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Margo Klass puts Alaska into perspective with art exhibit

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Posted: Thursday, November 15, 2012 11:36 pm | Updated: 12:09 pm, Mon Jan 21, 2013.

FAIRBANKS — As Alaskans we are used to depictions of our state in larger-than-life terms. The title of Walter R. Borneman’s 2003 historical work, “Alaska: Saga of a Bold Land,” captures what I mean. Yet most of us know a more intimate side of life here: the tangled coral shapes of snow-laden branches, the winter alpenglow on Murphy Dome, the erratic dance of snowflakes caught in headlights. Margo Klass’ exhibit “Time and Place” at Alaska House Gallery is a celebration of such reflective moments in our northern life.

It is hard to define Klass’ work. She calls her pieces mixed-media constructions, and that is accurate enough. She finds the everyday objects we often cast off or forget: a rusted gear, an antique chisel, a playground marble. She then arranges them within elegantly designed and painstakingly constructed boxes. The results are like medieval altar pieces combined with the simple harmony found in a Japanese tearoom.

For the current exhibit, Klass salutes many places that will be familiar to locals or those who travel the state. Take for example “Snowfall on Smith Lake.” Fairbanks cross-country skiers know this secluded spot on the University of Alaska Fairbanks trail system as an ideal place to practice technique. Klass reduces the snow-covered lake, the surrounding band of spruce and the overarching sky to essential compositional elements. A band of birch bark serves for the lake, two lengths of wood for the trees and a warped piece of glass captures a descending sheet of snow rolling down off Ester Dome.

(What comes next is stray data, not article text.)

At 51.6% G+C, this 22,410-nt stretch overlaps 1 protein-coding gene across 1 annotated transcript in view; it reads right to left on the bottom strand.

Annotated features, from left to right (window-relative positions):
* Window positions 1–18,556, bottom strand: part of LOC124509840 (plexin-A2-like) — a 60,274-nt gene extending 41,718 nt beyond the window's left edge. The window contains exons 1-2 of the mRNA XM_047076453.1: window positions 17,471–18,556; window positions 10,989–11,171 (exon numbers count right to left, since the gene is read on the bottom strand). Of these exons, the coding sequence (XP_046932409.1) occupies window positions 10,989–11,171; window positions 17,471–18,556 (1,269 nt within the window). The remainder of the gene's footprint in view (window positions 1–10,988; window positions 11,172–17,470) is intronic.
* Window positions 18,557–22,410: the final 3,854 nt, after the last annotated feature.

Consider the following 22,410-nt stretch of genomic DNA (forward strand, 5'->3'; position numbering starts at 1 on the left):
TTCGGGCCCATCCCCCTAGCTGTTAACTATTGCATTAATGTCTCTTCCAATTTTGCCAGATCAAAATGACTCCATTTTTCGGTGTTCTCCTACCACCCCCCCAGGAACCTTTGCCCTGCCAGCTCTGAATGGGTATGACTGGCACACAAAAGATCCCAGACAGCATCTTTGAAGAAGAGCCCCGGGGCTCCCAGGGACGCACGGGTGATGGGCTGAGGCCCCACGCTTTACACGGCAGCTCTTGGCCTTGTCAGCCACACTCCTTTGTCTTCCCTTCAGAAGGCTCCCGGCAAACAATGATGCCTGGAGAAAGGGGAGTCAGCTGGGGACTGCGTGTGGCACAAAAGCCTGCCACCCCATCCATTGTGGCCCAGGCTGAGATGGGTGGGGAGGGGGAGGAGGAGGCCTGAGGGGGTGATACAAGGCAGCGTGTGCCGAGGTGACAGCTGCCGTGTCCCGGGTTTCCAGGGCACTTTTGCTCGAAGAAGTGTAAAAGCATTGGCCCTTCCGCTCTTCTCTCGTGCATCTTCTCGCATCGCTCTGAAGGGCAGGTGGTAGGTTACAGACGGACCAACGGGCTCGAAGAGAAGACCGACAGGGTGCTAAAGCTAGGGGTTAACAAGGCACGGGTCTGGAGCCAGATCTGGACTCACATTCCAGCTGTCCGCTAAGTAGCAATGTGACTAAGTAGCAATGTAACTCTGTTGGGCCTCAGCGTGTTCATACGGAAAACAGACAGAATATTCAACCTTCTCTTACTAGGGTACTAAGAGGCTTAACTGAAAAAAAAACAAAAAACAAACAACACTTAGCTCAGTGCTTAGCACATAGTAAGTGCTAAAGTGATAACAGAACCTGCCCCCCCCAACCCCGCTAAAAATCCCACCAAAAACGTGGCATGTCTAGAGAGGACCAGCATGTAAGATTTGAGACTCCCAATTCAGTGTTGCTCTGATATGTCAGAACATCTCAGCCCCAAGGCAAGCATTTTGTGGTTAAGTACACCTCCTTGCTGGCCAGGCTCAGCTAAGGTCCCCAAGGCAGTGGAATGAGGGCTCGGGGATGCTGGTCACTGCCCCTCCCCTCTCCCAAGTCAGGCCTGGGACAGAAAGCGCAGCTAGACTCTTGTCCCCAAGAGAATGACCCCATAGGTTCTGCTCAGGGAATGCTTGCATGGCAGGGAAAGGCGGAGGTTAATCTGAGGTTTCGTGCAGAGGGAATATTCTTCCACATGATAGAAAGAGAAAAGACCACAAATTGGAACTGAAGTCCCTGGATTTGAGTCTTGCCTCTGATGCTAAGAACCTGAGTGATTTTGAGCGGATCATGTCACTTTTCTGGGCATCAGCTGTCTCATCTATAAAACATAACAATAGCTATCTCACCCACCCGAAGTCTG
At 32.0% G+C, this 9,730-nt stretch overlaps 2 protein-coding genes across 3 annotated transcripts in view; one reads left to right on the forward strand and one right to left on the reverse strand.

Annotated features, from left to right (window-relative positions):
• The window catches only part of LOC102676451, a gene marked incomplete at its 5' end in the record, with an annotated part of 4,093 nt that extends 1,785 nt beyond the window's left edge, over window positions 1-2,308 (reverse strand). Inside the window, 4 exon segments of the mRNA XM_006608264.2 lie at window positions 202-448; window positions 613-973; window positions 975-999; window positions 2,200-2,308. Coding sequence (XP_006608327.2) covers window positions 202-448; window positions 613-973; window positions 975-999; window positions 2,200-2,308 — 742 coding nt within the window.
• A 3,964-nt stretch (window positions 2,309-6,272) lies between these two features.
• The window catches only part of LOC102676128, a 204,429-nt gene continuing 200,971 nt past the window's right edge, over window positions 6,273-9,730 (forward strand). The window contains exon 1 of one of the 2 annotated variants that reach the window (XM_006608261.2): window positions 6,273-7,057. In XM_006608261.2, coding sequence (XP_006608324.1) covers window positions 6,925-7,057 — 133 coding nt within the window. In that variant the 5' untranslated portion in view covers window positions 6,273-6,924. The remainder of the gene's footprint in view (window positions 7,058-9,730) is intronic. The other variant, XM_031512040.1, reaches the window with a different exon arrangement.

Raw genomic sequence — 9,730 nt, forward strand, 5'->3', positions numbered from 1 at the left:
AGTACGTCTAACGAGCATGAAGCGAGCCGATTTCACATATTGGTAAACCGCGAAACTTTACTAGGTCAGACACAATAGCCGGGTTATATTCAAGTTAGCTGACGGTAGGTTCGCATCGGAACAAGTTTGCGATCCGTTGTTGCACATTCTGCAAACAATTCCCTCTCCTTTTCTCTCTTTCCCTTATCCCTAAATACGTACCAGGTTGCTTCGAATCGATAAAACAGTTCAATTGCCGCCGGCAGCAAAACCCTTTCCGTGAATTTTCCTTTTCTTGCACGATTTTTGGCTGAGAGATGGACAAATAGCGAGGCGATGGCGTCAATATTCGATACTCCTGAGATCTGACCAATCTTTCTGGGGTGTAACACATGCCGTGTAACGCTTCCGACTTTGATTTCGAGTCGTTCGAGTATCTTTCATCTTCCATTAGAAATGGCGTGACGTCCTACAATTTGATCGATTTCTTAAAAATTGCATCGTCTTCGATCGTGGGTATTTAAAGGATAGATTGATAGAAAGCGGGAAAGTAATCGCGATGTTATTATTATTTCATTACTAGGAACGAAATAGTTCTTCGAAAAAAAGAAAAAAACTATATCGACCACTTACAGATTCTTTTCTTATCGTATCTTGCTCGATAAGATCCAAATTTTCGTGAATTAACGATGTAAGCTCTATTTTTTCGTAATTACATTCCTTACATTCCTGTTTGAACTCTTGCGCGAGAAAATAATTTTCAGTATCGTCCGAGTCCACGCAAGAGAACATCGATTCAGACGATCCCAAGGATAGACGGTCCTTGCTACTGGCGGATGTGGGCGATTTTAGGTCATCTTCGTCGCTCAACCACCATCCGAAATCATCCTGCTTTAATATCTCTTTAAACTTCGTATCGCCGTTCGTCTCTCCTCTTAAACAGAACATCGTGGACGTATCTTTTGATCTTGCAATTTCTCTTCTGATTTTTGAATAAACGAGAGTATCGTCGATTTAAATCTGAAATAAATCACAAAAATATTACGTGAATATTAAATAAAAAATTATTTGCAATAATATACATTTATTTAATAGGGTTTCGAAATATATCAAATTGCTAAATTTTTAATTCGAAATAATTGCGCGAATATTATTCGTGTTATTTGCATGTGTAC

This piece also highlights Klass’ use of space. By enclosing her objects in box constructions, she does more than simply frame them. The boxes act as a kind of call and response to the objects. Klass strategically places small windows in her works allowing the ambient light to accentuate and accent the enclosed elements. All this helps establish the harmony and poise found in her pieces.

If I make the exhibit sound solemn, I don’t mean to. There is a fair amount of whimsy on display as well. One of my favorites is “Moonrise.” Klass says she was inspired by tracking the moon’s passage across the sky while she worked in her studio. Yet in her piece, the moon is anything but a majestic wanderer. A tarnished and pitted ball rests on a weathered wooden leg fitted with a rusted caster. The box that displays this scene is decorated with faded vertical stripes like old wallpaper. It seemed to me to depict an aging vaudevillian yet again being asked to cycle across a narrow stage.

I suppose every visual artist tries to get a viewer to see. Klass invites us to see again. By investing so much in the box construction, by judiciously sorting through what we discard, she is saying, “See, this isn’t what you thought.” What we threw away we can now appreciate for its formal elements of line, shape and pattern. What was common becomes magical if not totemic.


What: Margo Klass’ exhibit, “Time and Space,” on display though the end of November.

Where: Alaska House Gallery, 1003 Cushman St. 456-6449

Hours: 11 a.m. to 6 p.m. Tuesday through Saturday.

Robert Hannon has been involved with Fairbanks theater for more than two decades. He is a frequent theater reviewer for the Fairbanks Daily News-Miner.

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